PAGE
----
SIX consultants at Mayo University Hospital have written to the Minister for Health, Simon Harris, calling for 'equal pay for equal work' for their consultant colleagues appointed since 2012, writes CLAIRE McNAMARA.
Their email, which was written in October and released under the Freedom of Information Act, issues a stark warning that vital services currently available in the hospital will be disrupted and inevitability lead to discontinuation unless the issue is addressed.
They highlight their concern this pay disparity has on the ability of MUH to recruit and retain high calibre, fellowship-trained consultants.
The difference in salary being offered to recently appointed consultants is cited as the most significant barrier to recruitment and retention.
Also, with multiple expected retirements in the coming years, services in the hospital will be severely impacted by this inability to recruit new consultants, they warn.
The consultants maintain they all have the same work commitments, regardless of the time of recruitment, and it is fundamentally unfair to expect the same levels of productivity despite remuneration differences, which often approach 50% and can be much higher.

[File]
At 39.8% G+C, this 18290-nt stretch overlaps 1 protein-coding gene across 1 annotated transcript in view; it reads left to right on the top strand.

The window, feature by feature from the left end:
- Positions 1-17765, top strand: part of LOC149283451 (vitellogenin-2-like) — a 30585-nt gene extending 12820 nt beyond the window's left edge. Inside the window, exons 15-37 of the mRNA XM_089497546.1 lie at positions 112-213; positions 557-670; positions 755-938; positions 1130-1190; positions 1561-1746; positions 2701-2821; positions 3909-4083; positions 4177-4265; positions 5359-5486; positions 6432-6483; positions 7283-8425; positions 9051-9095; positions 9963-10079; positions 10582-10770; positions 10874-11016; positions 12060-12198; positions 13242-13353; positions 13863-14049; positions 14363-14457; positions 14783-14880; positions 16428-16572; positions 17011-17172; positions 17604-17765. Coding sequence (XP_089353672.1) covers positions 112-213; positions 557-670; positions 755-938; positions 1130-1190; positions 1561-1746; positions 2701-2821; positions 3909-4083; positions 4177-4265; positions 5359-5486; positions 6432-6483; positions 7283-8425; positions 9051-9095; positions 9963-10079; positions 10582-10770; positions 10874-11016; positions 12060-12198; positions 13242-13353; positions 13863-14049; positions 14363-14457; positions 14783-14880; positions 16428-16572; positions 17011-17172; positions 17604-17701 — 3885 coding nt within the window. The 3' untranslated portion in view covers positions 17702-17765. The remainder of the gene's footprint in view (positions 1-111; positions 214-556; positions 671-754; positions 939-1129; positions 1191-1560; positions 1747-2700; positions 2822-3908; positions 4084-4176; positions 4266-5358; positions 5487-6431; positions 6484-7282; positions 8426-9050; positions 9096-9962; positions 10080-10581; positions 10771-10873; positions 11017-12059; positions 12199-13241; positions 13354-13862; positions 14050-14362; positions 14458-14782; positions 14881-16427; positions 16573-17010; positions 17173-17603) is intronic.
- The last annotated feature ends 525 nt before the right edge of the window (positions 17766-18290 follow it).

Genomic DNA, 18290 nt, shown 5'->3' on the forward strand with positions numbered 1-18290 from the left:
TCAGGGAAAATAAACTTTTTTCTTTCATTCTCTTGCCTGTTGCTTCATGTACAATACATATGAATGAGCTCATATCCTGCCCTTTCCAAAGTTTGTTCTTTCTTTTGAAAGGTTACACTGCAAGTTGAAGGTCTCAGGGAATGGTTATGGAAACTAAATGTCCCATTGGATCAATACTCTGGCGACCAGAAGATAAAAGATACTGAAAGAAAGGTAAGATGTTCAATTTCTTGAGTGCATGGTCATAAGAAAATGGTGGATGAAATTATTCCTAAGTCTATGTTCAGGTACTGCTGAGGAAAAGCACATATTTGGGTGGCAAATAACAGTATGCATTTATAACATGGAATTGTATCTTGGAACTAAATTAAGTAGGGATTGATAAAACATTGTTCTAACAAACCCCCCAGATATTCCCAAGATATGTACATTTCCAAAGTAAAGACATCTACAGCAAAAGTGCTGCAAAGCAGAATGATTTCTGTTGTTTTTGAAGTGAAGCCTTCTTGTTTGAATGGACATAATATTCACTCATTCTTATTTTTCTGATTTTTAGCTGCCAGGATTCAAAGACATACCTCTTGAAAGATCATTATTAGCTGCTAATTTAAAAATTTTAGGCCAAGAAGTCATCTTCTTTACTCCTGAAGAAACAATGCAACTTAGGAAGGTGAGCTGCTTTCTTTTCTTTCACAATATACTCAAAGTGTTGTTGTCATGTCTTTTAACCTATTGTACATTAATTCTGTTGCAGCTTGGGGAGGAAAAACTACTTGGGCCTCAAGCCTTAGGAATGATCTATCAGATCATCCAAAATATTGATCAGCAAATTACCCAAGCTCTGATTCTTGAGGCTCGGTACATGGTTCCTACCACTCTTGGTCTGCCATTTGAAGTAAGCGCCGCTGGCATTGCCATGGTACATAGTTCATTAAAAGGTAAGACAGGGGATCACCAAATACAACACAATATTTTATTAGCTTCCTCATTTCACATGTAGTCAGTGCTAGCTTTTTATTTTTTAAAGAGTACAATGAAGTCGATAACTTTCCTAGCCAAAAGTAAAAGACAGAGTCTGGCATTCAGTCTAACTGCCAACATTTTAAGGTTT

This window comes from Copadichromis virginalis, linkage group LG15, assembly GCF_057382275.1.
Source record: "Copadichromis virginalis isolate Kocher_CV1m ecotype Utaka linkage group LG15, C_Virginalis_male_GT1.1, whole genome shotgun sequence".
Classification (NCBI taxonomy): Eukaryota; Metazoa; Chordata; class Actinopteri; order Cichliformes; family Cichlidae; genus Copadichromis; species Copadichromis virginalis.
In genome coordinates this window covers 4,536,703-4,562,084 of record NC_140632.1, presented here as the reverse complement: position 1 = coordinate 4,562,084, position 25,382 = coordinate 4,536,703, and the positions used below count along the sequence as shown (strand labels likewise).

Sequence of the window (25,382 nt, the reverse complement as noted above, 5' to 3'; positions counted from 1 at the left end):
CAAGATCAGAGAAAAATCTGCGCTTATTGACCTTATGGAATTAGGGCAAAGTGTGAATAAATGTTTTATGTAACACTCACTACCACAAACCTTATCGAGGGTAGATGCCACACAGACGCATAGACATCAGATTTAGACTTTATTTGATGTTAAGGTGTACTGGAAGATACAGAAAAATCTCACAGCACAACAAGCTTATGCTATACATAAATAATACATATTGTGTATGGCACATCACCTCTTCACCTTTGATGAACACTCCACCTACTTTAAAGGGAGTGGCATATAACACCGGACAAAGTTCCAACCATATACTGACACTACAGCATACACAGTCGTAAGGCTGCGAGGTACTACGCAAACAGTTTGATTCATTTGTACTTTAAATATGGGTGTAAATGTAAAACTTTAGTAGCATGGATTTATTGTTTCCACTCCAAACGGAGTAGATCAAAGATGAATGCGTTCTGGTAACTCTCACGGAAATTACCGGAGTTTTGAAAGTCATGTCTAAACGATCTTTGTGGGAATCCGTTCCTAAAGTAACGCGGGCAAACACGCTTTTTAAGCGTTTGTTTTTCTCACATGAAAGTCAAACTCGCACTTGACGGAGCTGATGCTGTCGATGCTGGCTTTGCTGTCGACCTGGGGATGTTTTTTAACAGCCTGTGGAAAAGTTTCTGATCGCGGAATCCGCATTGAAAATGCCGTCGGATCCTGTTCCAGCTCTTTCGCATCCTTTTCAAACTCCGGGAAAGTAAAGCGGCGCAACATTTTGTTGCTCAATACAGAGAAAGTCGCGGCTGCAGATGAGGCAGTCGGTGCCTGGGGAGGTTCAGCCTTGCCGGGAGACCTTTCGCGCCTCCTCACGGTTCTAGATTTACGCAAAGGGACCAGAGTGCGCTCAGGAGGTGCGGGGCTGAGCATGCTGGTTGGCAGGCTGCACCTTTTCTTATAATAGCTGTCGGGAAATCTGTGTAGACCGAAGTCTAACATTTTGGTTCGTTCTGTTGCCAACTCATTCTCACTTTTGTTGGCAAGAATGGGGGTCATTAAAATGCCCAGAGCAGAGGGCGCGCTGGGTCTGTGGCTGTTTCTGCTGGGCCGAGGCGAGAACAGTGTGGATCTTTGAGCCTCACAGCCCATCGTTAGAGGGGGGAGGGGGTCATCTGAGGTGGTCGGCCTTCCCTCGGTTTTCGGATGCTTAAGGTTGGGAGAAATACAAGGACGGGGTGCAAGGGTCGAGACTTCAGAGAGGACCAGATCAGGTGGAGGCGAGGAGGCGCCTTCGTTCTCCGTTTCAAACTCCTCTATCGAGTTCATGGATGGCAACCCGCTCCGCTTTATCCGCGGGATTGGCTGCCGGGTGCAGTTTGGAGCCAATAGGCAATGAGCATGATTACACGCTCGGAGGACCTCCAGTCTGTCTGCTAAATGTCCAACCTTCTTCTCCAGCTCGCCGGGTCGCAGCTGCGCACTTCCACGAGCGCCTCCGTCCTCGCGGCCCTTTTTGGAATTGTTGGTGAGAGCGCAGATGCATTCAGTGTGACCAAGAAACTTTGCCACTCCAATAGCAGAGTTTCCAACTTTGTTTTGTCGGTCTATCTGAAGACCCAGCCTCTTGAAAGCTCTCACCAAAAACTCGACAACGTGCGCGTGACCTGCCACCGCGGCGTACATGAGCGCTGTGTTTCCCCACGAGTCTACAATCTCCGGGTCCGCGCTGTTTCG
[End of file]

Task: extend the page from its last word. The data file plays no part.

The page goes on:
Therefore, they request that the salary scales in the 2008 contract be applied fairly to all consultants.
In October 2012, the then Minister for Health, Dr. James Reilly, unilaterally reduced new entrant consultant salary rates by 30%.
However, recent attempts to address this inequity have failed and the fulfilment of the terms of the previously breached 2008 contract has only served to widen the gap between those hired prior to and after this time.
Up until October 2018, there were an unprecedented 450 approved consultant posts vacant in Ireland across all specialties, some of which are filled on a temporary or agency contract basis.
Separately, almost 99% of post-October 2012 consultants confirmed in an IHCA survey last July that the current terms of employment are having an adverse impact on the delivery of patient care due to the large number of posts that are unfilled or filled on a locum basis.
The problem is likely to exacerbate as 70% of consultants appointed after October 2012 are considering resignation to go overseas or work in the private sector if this inequality is not addressed.
In response to their email, the Minister for Health, Simon Harris, said it is clear that the difference in salary between those appointed pre-October 2012 and subsequently is a major issue for new entrants and in post and potential recruits.
The government remains committed to increasing the consultant workforce to support service delivery and to a consultant delivered service.
Notwithstanding recruitment and retention challenges, the number of consultants employed in the public health service has increased by 118 in the 12 months to the end of August 2018 and by 479 in the past five years.
Consideration will need to be given to potential solutions which are in line with public sector pay policy and available budgets, but this will be a significant challenge given the amounts involved but they will endeavour to address the position.